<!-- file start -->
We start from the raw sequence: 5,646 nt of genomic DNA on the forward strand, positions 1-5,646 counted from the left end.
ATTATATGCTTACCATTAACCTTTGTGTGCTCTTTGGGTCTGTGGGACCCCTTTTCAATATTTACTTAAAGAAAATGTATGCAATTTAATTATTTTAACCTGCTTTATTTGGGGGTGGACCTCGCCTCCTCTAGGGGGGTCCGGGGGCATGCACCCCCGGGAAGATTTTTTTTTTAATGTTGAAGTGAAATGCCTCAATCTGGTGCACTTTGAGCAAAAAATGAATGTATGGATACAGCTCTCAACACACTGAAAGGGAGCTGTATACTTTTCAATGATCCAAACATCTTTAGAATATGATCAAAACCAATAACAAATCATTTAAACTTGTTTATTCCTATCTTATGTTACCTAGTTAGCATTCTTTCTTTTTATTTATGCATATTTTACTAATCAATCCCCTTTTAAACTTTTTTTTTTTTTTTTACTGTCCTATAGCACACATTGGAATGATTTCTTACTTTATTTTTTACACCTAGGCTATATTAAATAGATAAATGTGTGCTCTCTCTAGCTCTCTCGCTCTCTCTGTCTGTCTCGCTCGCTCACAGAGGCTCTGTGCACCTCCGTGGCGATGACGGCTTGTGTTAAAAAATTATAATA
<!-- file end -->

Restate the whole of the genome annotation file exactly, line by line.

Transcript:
We start from the raw sequence: 5,646 nt of genomic DNA on the forward strand, positions 1-5,646 counted from the left end.
ATTATATGCTTACCATTAACCTTTGTGTGCTCTTTGGGTCTGTGGGACCCCTTTTCAATATTTACTTAAAGAAAATGTATGCAATTTAATTATTTTAACCTGCTTTATTTGGGGGTGGACCTCGCCTCCTCTAGGGGGGTCCGGGGGCATGCACCCCCGGGAAGATTTTTTTTTTAATGTTGAAGTGAAATGCCTCAATCTGGTGCACTTTGAGCAAAAAATGAATGTATGGATACAGCTCTCAACACACTGAAAGGGAGCTGTATACTTTTCAATGATCCAAACATCTTTAGAATATGATCAAAACCAATAACAAATCATTTAAACTTGTTTATTCCTATCTTATGTTACCTAGTTAGCATTCTTTCTTTTTATTTATGCATATTTTACTAATCAATCCCCTTTTAAACTTTTTTTTTTTTTTTTACTGTCCTATAGCACACATTGGAATGATTTCTTACTTTATTTTTTACACCTAGGCTATATTAAATAGATAAATGTGTGCTCTCTCTAGCTCTCTCGCTCTCTCTGTCTGTCTCGCTCGCTCACAGAGGCTCTGTGCACCTCCGTGGCGATGACGGCTTGTGTTAAAAAATTATAATA